Outdoors Television Presenter
Scotty grew up on the Sunshine Coast before becoming a fisheries inspector and moving to the Far North Queensland town of Ingham, where he befriended local pro fishers and learned the ropes on nannygai and red emperor. He’s been the host of the Queensland outdoors show “Creek To Coast” for 11 years and even had a short stint moonlighting as a fishing guide out of Ingham.
Scotty’s Ingham Nannygai Fishing Tips
- Far too many north Queensland anglers leave the ramp and beeline to a distant fishing mark somewhere on the reef, many of them not even turning on the sounder until they are almost there. Quality large mouth nannygai are often found a very long way from reef, sitting on isolated rocks, wonky holes or rubble patches that these anglers scoot straight past without knowing.
- Having a sounder that works well at speed and staying glued to it for the tiniest anomaly allows the angler to find new nannygai ground whilst travelling at 20-25knots to the reef or whilst trolling for pelagics. When you notice a blip on the sonar whist moving at speed, double back and have a better look, it may be worth dropping some lures on.
- Water depths from 20-60m are perfect for this species, although they can be found in shallower and deeper water at times too.
- Often you’ll find that a particular mark will fish well on certain phases of the tide and not so well on other phases. If you find a rock or wonky that’s holding fish but they’re not biting after 20-30 minutes it can pay to go off and try somewhere else, then come back on a different tide. After a while you’ll figure out which marks to fish on which tides.
- Don’t get sucked into the argument that nannygai are only caught at night. They do tend to school up tighter at night and can be easier to catch, but they are a viable and reliable target right through the day.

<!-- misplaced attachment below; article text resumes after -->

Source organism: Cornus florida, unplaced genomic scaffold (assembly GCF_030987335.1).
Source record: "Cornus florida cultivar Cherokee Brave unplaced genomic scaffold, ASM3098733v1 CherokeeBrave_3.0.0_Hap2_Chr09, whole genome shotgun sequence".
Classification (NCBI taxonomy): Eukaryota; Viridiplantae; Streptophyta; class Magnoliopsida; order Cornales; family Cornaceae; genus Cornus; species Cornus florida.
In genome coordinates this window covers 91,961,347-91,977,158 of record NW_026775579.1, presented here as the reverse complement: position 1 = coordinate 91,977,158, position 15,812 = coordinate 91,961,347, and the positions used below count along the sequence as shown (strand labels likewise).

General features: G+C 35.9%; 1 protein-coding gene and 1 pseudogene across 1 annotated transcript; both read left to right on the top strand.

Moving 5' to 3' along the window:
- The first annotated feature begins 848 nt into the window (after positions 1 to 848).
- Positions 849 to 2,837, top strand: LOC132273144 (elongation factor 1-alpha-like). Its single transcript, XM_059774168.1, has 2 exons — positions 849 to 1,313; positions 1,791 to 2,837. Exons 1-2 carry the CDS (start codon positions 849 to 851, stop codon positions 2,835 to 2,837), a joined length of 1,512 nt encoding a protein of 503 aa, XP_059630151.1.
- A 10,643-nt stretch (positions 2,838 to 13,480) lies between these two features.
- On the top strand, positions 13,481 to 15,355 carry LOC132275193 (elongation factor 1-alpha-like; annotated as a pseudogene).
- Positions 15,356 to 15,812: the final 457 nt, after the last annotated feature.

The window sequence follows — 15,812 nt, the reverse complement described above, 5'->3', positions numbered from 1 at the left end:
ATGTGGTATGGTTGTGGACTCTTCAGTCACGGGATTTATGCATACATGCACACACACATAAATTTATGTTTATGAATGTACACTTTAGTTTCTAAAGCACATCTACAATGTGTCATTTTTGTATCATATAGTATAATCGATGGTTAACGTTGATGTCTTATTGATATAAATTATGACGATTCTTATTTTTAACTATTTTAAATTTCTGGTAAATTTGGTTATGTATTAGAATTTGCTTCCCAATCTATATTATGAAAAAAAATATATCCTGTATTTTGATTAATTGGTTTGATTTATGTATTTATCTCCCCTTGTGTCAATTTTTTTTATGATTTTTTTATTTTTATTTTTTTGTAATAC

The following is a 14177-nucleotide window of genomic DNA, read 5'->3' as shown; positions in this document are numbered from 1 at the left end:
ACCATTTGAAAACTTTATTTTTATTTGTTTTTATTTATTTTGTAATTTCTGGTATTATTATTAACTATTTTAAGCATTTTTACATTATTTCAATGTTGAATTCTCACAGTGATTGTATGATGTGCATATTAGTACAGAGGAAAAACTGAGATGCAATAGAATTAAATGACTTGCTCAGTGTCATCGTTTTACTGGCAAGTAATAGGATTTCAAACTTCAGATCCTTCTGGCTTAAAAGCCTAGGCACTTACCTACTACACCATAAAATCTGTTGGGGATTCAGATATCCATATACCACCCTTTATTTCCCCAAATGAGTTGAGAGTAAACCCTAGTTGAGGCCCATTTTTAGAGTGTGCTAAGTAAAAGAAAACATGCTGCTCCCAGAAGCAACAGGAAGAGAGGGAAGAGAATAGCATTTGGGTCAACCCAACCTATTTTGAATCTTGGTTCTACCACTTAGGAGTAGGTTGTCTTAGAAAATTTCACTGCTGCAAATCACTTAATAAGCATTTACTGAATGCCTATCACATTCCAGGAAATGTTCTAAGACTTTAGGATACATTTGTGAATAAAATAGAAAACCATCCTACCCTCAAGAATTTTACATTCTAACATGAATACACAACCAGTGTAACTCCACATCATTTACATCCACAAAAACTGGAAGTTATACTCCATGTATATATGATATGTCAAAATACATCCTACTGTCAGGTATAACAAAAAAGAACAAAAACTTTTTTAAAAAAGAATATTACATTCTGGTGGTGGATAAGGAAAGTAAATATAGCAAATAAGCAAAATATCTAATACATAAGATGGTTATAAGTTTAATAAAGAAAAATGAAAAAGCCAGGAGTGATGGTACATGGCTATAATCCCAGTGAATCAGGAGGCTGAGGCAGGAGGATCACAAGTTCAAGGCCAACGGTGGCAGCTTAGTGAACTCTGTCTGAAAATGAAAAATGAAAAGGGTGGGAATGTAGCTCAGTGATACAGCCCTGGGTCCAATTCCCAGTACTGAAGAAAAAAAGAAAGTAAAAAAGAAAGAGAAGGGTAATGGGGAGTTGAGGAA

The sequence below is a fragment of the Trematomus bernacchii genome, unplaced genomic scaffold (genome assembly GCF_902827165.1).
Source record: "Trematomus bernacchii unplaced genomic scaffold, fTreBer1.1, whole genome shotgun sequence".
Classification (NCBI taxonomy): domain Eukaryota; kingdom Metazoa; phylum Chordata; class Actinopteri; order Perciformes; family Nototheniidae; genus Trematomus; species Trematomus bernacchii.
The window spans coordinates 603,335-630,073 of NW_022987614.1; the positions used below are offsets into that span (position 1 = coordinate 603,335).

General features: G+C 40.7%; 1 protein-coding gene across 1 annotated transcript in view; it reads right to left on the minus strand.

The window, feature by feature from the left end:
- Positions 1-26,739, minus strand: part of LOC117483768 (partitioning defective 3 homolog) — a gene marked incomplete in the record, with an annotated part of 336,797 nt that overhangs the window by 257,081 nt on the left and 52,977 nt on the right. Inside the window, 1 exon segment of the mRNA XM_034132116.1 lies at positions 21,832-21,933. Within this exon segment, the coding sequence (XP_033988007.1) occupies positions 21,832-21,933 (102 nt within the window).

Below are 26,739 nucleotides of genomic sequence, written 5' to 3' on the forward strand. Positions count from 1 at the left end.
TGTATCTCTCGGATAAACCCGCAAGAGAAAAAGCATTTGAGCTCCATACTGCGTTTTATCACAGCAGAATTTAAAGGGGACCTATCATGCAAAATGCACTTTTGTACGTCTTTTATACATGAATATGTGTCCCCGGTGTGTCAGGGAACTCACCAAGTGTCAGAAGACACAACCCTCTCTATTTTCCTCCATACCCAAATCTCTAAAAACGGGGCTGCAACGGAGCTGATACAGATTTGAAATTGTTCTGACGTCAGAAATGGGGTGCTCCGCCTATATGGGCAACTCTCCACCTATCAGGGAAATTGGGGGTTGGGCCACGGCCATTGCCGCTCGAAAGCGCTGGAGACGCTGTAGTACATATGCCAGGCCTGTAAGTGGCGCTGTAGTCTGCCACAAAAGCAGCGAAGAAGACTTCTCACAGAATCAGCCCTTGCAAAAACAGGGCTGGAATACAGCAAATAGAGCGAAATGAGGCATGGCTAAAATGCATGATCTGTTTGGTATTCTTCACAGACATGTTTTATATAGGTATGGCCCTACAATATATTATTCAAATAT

- The period for a few days leading up to a new moon or full moon is always productive in north Queensland for many species, including nannygai. Scotty doesn’t like the last couple of days before the moon, or the day of the moon itself and he reckons that generally the dark moon fishes better than the full. But the fish often prove the theory wrong anyway!
- Once you’ve found a mark you can either drift, anchor or spotlock over the top of it. It’s important to be right on the mark, as the fish are often tight to small, isolated rocks and the surrounding water can be barren.
- It doesn’t hurt to add a bit of scent to your soft plastic lures. Scotty finds that once the first fish bites it can often stimulate other fish to start biting – often they will also be 10-15m from the bottom when they’re feeding.
Scotty’s Large Mouth Nannygai Tackle
- There are often big, powerful red emperor mixed in among the nannygai, so Scotty uses 30-50lb braid, usually favouring the higher end of that range. He prefers 8000-15000 size spin reels with a matching rod and uses 60-80lb fluorocarbon leaders for their abrasion resistance.
Scotty’s Large Mouth Nannygai Lures
- 7” ZMan soft plastic lures with plenty of scent are a great option – don’t make the mistake of weighting them too heavily, you might only need a couple of ounces of jig head in 40m or so of water. It’s better to have the lure wafting naturally than plummeting down. It’s important to vary the retrieve, sometimes they’ll respond to a plastic that’s gently jigged up and down, other times a more aggressive action and even a fast burn will get the bite. Sometimes a half ounce jig head will be enough, other times if the current is running you’ll need to use a 4oz jig head. When hopping the lure the bite usually comes on the drop.
- The Nomad Vertrex soft vibe is a great option for large mouth nannygai. Because the areas that are being fished tend to be rubbly and the nanny’s are usually off the bottom you’ll find that snagging of the soft vibes isn’t too much of a problem. Work with small hops, much like the soft plastic.
- Nomad slow pitch Buffalo jigs or similar are very effective when dropped down on nannygai and can simply be worked with lots of hops and flutters with fish usually hitting the lures as they drop.